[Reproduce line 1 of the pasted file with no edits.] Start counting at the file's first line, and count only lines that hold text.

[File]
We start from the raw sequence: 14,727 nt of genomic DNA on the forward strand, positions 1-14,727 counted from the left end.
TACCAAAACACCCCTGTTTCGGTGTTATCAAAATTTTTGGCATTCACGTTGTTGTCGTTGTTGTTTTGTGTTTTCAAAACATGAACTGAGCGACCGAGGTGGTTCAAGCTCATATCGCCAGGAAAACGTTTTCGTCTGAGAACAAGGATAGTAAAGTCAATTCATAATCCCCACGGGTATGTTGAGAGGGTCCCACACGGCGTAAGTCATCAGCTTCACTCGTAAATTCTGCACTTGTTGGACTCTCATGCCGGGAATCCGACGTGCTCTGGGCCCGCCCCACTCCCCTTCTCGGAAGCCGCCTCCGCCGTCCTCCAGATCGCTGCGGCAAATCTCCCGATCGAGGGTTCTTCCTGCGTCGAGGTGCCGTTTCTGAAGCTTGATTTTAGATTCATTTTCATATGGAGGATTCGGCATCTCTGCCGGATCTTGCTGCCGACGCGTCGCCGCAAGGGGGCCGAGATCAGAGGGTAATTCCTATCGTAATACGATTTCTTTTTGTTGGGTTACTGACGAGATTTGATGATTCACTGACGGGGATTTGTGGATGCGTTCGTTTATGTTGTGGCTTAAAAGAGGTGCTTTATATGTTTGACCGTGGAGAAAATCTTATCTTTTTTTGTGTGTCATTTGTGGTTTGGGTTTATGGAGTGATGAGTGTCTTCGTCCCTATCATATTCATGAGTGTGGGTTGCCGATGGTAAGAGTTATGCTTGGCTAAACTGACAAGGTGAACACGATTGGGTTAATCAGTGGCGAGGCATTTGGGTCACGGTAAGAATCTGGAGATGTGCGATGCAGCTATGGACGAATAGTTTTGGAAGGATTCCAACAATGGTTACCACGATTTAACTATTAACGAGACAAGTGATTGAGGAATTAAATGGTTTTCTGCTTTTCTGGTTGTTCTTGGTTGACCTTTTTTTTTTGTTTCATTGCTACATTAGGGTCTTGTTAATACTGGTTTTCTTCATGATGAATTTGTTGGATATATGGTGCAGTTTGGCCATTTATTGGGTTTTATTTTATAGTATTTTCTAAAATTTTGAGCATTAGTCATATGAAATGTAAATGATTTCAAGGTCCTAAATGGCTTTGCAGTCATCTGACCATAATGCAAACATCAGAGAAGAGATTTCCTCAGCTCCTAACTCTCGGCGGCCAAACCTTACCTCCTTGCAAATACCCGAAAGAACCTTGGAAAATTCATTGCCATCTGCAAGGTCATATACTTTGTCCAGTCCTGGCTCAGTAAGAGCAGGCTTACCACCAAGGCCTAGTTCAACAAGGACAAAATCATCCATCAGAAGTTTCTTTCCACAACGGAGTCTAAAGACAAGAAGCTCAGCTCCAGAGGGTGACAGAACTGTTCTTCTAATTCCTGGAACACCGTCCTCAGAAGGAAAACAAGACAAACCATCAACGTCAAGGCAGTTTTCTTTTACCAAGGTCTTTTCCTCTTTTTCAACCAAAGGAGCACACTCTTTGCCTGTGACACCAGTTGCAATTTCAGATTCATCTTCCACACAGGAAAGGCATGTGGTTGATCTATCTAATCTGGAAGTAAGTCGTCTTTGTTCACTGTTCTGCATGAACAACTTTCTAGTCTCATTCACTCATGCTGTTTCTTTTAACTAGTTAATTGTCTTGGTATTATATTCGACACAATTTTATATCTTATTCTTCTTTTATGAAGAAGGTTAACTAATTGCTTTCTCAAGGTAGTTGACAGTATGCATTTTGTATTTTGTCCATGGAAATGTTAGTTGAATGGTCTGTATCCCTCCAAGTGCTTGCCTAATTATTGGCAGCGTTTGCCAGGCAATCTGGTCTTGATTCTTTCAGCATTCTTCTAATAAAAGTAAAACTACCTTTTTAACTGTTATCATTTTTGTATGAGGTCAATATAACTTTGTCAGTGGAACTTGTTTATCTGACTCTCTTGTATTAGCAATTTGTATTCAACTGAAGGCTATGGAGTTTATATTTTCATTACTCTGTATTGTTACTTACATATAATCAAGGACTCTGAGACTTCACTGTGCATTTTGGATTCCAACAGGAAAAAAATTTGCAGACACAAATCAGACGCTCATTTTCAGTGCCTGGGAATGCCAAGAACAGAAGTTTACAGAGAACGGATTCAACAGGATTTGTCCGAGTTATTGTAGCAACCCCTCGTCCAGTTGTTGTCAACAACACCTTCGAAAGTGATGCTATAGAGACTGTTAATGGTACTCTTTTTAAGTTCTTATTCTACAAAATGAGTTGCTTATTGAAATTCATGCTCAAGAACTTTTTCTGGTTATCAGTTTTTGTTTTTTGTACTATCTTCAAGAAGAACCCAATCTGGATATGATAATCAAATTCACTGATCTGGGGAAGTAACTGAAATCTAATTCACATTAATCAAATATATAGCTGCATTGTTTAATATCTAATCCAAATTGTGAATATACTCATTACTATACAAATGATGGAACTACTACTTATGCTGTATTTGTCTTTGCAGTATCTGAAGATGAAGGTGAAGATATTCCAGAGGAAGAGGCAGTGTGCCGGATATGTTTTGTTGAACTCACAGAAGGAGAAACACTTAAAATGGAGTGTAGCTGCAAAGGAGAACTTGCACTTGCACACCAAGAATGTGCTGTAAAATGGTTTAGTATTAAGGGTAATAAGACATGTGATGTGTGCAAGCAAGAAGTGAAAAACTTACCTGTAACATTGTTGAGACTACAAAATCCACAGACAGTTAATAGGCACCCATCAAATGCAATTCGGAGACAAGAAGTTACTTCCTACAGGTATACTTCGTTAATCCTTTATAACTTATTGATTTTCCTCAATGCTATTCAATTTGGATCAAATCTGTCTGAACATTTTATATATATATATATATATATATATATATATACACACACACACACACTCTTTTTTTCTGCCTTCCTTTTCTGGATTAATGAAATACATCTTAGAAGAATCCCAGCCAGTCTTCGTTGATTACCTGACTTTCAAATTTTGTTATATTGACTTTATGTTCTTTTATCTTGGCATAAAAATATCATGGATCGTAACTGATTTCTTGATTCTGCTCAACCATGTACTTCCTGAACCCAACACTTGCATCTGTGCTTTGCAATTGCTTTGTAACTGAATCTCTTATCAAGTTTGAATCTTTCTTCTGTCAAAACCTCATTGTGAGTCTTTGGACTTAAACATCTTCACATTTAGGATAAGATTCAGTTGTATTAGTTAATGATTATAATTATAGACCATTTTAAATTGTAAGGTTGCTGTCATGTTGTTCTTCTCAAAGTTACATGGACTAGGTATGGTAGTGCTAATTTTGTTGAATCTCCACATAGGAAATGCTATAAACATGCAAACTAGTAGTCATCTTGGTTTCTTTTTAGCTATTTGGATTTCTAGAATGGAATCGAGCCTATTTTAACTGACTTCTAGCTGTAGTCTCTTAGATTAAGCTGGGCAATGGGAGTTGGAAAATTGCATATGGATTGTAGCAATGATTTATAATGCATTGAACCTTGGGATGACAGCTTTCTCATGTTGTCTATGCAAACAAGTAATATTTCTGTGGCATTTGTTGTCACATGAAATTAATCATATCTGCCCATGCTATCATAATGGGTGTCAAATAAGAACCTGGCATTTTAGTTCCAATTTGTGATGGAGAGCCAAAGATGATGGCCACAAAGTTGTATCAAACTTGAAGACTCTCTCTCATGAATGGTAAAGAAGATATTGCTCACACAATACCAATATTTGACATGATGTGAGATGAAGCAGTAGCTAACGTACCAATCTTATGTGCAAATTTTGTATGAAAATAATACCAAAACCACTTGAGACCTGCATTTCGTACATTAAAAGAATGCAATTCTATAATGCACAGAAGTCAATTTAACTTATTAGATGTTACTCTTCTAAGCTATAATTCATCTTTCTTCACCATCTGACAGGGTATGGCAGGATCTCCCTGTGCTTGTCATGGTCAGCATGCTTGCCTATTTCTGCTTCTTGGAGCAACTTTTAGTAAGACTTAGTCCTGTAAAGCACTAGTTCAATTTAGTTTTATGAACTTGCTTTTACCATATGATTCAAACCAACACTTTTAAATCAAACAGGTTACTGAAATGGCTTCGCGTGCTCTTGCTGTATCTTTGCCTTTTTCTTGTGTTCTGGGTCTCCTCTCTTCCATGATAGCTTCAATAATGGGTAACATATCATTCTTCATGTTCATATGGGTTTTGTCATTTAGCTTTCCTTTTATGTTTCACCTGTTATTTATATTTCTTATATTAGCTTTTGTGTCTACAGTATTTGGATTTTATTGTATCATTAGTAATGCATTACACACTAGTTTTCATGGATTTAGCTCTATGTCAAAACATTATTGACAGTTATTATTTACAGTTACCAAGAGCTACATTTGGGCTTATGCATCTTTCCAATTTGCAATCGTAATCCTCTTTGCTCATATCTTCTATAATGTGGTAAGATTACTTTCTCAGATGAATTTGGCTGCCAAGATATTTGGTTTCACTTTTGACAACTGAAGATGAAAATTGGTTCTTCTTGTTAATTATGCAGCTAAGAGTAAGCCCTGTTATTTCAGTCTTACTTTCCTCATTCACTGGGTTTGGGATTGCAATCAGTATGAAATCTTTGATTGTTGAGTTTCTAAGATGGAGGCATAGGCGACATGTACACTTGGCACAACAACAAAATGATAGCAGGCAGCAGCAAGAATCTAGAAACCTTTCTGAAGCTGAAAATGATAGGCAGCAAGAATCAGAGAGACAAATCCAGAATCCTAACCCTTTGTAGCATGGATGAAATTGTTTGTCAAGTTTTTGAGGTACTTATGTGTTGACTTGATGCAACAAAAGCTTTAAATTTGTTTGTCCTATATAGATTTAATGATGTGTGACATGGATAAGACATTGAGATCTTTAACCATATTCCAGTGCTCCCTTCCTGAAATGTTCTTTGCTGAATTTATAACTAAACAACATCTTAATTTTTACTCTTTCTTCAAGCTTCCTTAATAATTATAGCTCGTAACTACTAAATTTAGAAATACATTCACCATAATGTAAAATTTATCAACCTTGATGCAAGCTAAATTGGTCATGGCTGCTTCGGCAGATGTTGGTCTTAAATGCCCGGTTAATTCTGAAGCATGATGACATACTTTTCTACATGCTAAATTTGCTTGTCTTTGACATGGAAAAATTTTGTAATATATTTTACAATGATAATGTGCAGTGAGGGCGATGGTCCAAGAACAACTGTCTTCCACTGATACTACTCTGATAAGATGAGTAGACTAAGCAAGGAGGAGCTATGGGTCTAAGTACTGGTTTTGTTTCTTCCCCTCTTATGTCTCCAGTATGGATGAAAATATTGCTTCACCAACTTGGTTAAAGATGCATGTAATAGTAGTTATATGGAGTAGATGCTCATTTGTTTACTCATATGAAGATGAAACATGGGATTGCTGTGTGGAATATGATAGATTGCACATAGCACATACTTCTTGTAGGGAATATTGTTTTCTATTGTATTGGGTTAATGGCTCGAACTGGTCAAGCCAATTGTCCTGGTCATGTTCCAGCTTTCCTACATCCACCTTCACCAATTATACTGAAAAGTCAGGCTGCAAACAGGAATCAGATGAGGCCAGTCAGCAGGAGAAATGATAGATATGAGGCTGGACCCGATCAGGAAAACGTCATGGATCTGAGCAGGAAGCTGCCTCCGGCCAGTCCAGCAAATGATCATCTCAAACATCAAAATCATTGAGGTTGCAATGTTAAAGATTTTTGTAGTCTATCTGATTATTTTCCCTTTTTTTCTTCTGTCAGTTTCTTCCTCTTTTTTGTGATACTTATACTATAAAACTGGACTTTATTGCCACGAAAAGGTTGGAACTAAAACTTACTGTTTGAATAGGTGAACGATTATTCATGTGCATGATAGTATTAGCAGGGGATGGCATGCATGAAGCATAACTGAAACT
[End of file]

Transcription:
We start from the raw sequence: 14,727 nt of genomic DNA on the forward strand, positions 1-14,727 counted from the left end.